The Judge is at its heart a simple film on a complex issue. On the surface the movie presents the classic movie trope of a ‘big city kid goes back home to his Midwestern roots.’ While that familiar trope is ever present the movie is more than it appears to be, but that isn’t always a good thing. In the case of The Judge there is good and bad that tends to seep through the cracks of the main narrative. Hank Palmer (Robert Downey Jr.) is a hot shot criminal defense attorney who during a high level case gets a call that his mother has passed away. In the midst of his seeming perfect life, Hank packs his bags and heads back to his hometown of Carlinville, Indiana; so the trope begins. While a loving relationship was obvious between Hank and his mother, his paternal relationship was nonexistent. Hank’s father, Joe (Robert Duvall), known mostly as just The Judge, is a cold and brutal father. Never letting up on Hank and his big city ways. Never being understanding or the least bit compassionate towards his middle son. His almost cartoon-ish hatred for his son gets a tad out of hand in the first third of the movie. Luckily, director David Dobkin, works to soften the man with a heart of coal as time goes on. The audience never has a chance to like Joe, but they learn to respect him. An interesting juxtaposition to Hank’s character who you like and respect from the beginning, even when he is a scoundrel.
When the Judge is accused of hitting and killing someone on the night of his wife’s funeral Hank is forced to come to his father’s rescue whether he likes it or not. The trailers for this movie do a pretty good job of establishing that as the narrative of the film. A father and son working together and through their problems in the courtroom, but is that why we are here? I would argue that is not why we are here at all. The true crux of The Judge is how to deal with aging parents. There will be a time when a child has to become the caretaker of their parent(s). When a child might have better answers than mom and dad. There will also be a time when a parent must let go and relinquish the reins to their offspring. A difficult task for all parties involved but in a way, as The Judge postulates, completely inevitable.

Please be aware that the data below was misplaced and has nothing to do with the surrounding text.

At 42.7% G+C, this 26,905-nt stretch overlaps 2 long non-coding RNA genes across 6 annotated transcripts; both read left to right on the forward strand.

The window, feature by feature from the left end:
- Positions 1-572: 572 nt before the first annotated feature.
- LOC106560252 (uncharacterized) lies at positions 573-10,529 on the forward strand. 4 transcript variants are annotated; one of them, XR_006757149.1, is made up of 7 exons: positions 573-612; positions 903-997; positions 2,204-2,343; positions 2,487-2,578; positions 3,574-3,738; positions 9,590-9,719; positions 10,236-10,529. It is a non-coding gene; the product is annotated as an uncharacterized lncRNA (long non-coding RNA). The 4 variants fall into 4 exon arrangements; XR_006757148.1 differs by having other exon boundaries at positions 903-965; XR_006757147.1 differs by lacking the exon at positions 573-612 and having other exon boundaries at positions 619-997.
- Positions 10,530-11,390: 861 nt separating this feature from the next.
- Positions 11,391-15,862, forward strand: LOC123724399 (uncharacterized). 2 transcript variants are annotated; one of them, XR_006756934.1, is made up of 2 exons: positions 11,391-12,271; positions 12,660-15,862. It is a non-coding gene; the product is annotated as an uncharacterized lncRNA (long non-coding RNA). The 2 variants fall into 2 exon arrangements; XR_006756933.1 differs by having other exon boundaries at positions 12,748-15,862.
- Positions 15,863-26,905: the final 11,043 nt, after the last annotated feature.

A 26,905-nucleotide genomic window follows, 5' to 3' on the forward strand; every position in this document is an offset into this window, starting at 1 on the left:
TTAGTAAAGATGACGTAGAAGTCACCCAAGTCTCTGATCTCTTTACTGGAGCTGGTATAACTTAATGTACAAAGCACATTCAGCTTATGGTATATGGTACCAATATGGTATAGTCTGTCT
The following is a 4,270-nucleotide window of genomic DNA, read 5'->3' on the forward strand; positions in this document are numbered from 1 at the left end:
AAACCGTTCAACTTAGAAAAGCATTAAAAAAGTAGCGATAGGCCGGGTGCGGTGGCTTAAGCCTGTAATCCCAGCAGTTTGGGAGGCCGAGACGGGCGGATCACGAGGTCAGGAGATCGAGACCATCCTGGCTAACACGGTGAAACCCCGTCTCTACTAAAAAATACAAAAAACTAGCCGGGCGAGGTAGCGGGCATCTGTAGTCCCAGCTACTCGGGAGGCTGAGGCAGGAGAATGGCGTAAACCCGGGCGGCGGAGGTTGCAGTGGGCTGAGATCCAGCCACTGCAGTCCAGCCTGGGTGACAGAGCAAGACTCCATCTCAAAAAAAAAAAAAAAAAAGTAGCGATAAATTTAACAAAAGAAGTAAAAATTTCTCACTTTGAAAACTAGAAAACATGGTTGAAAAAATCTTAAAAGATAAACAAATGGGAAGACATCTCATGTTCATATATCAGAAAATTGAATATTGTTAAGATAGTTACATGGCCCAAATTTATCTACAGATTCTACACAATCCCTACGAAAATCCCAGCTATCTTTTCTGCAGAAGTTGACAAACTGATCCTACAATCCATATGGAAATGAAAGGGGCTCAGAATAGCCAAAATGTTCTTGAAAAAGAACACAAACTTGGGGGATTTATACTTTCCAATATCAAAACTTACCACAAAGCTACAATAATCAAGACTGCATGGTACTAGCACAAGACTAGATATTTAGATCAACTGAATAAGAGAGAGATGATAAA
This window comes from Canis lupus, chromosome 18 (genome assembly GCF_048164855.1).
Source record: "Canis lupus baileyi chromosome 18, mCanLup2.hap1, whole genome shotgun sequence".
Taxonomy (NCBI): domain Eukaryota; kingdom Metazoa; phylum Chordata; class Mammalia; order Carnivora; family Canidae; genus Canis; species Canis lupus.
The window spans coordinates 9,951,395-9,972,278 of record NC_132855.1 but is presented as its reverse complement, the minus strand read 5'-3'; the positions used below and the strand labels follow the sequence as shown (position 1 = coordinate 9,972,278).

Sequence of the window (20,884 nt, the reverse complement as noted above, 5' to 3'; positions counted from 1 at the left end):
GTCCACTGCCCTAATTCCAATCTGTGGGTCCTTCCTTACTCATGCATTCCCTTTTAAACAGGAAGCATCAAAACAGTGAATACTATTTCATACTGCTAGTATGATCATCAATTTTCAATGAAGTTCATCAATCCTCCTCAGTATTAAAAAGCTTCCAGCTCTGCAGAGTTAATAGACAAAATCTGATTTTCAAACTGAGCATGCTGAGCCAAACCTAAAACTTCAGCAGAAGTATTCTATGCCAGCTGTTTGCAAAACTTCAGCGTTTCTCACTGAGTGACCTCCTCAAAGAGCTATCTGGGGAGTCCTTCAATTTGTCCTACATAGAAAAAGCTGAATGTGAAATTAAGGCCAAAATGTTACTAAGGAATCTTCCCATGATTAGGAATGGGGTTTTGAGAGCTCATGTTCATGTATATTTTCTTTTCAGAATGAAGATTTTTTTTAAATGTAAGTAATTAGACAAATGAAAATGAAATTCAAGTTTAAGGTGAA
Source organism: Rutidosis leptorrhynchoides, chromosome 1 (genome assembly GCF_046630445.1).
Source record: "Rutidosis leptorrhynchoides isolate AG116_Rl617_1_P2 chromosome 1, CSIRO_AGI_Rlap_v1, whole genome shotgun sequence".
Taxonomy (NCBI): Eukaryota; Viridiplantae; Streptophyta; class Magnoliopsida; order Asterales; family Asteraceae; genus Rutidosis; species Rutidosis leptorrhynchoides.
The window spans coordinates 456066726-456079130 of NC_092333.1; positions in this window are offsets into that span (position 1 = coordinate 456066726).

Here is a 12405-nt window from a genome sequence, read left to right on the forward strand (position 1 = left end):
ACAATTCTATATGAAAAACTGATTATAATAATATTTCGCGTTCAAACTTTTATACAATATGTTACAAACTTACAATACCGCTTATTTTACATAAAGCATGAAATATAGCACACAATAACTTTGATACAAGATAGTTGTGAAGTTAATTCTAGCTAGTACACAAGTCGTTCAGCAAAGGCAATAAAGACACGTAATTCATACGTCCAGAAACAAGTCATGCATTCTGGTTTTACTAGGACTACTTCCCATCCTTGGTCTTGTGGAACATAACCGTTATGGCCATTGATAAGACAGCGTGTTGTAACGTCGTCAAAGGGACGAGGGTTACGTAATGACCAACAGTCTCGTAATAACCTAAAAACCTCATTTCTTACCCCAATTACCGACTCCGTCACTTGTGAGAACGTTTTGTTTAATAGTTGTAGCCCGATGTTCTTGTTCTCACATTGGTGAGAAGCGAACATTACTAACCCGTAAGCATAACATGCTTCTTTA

As Joe Palmer hires a bumbling lawyer, C.P. Kennedy (Dax Shepard) to represent him instead of his son, we get further conflict. Hank is constantly maligned by his father. Whether for his skills, his past, or his marriage Hank is given no quarter by his father even in the times of turmoil. While Joe seems nicer to Hank's brothers, there is some years of abuse lying under the surface for them as well. The brothers seem to constantly feel the brunt of Joe time and again as they stayed behind in Carlinville while Hank left all those years ago. The youngest brother, Dale (Jeremy Strong) has some disabilities and hence further reinforces the notion of taking care of aging parents. Dale represents the question of children who can never take care of their parents or even themselves. The oldest brother, Glen (Vincent D'Onofrio) is the utmost example of the left behind in the small town trope. His life isn’t what he believed it would be and he’s sullen and angry about it. Short anger outbursts with speeches of exceptional meaning play to the opposite of Robert Downey Jr.’s staccato speech pattern that seems to be on rapid fire; perfect mismatch.
The Judge deals with heavy topics under the guise of a simply story. The scenes of Robert Duvall and Robert Downey Jr. trading verbal blows are the easily some of the films best. I found myself wanting more of it, but sadly that never came. Duvall’s portrayal as Joe was wonderful. An old judge who never has a nice word to say, but absolutely demands respect. Vincent D’Onofrio was great in the moments he had but he was tragically underused. Robert Downey Jr. as expected steals the show. His fast talk style makes him a fish out of water, and that works towards the larger narrative. The first half of the movie is an absolute mess unfortunately. Never quite gaining its footing until the trial gets underway. That was the most frustrating part of the film. So many great factors that just couldn’t get together from the onset. Strong performances all around but poor choices of minimizing certain characters and pushing up others. For example, a stronger showing of D’Onofrio’s Glen would have helped round out Joe and Hank specifically. In the end, The Judge makes some grand gestures, but fails to deliver on some of them. While not being a failure by any means the movie just doesn’t hit the mark that it should have.
[easyreview title= "Review of The Judge" cat1title="Jay's Rating" cat1detail="Overall Review" cat1rating="3.5" overall= false]